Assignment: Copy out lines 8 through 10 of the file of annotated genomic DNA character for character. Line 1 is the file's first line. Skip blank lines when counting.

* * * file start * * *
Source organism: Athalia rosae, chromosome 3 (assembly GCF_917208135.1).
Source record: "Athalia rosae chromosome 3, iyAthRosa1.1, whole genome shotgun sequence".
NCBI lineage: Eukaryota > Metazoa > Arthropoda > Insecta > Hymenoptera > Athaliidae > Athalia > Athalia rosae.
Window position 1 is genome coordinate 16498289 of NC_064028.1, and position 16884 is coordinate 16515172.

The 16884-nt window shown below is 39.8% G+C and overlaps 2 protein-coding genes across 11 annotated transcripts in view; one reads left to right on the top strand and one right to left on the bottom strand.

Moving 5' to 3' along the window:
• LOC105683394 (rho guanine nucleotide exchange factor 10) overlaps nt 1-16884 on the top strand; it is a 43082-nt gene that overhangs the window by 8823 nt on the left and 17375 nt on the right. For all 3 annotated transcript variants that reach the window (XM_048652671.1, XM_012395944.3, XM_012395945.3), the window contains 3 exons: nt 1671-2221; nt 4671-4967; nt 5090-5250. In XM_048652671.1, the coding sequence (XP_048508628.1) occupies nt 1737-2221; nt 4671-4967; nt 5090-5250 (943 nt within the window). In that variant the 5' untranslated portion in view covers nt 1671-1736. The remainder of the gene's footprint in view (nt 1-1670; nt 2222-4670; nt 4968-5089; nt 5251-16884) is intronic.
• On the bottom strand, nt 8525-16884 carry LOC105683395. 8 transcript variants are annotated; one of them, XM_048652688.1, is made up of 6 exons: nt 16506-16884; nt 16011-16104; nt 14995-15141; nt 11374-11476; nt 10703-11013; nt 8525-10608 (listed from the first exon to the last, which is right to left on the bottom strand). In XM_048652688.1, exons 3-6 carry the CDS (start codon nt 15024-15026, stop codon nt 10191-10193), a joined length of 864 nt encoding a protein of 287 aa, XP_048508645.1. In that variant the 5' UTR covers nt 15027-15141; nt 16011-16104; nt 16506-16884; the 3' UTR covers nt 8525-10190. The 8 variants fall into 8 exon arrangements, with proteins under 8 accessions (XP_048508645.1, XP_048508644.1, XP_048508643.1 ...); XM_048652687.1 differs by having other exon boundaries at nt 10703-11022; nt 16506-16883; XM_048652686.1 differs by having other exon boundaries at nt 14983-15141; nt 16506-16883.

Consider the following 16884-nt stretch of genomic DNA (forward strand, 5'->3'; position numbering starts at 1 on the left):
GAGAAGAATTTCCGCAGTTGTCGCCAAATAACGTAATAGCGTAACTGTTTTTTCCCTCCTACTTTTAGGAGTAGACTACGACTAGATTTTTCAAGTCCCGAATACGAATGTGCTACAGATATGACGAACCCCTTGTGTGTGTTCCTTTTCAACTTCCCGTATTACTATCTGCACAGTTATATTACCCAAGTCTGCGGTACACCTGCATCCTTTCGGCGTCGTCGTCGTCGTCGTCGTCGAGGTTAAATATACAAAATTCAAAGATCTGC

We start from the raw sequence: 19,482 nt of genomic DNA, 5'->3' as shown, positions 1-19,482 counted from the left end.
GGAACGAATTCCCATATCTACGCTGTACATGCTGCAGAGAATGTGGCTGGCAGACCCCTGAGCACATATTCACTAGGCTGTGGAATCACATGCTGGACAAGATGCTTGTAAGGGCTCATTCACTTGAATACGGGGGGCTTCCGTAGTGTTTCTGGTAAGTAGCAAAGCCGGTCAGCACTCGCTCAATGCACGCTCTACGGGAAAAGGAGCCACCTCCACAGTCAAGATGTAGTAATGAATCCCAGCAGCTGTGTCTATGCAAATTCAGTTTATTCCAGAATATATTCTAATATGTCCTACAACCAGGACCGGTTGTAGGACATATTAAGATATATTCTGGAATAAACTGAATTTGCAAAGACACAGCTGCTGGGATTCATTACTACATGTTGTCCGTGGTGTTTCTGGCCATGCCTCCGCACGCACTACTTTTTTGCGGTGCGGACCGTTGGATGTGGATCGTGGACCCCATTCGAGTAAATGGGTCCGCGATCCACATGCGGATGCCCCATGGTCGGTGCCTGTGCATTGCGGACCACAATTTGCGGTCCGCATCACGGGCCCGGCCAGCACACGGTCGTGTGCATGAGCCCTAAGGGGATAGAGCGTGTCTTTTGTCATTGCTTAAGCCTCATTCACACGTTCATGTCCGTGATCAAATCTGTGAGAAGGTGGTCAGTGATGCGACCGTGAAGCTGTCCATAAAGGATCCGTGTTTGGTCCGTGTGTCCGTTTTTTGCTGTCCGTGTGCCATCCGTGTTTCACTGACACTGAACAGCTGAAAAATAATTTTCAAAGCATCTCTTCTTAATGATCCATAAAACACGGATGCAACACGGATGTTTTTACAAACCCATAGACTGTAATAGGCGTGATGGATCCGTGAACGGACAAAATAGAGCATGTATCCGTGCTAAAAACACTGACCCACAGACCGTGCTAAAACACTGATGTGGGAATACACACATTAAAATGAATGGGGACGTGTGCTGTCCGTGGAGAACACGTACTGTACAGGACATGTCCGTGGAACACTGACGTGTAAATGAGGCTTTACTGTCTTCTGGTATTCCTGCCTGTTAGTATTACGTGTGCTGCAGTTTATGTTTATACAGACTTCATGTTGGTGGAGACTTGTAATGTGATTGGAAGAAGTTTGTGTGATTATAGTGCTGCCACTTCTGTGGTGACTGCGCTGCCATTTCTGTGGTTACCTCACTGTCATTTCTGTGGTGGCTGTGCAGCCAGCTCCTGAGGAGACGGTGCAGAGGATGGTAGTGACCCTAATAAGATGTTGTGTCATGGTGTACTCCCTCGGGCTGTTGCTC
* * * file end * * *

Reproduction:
• On the bottom strand, nt 8525-16884 carry LOC105683395. 8 transcript variants are annotated; one of them, XM_048652688.1, is made up of 6 exons: nt 16506-16884; nt 16011-16104; nt 14995-15141; nt 11374-11476; nt 10703-11013; nt 8525-10608 (listed from the first exon to the last, which is right to left on the bottom strand). In XM_048652688.1, exons 3-6 carry the CDS (start codon nt 15024-15026, stop codon nt 10191-10193), a joined length of 864 nt encoding a protein of 287 aa, XP_048508645.1. In that variant the 5' UTR covers nt 15027-15141; nt 16011-16104; nt 16506-16884; the 3' UTR covers nt 8525-10190. The 8 variants fall into 8 exon arrangements, with proteins under 8 accessions (XP_048508645.1, XP_048508644.1, XP_048508643.1 ...); XM_048652687.1 differs by having other exon boundaries at nt 10703-11022; nt 16506-16883; XM_048652686.1 differs by having other exon boundaries at nt 14983-15141; nt 16506-16883.

Consider the following 16884-nt stretch of genomic DNA (forward strand, 5'->3'; position numbering starts at 1 on the left):
GAGAAGAATTTCCGCAGTTGTCGCCAAATAACGTAATAGCGTAACTGTTTTTTCCCTCCTACTTTTAGGAGTAGACTACGACTAGATTTTTCAAGTCCCGAATACGAATGTGCTACAGATATGACGAACCCCTTGTGTGTGTTCCTTTTCAACTTCCCGTATTACTATCTGCACAGTTATATTACCCAAGTCTGCGGTACACCTGCATCCTTTCGGCGTCGTCGTCGTCGTCGTCGTCGAGGTTAAATATACAAAATTCAAAGATCTGC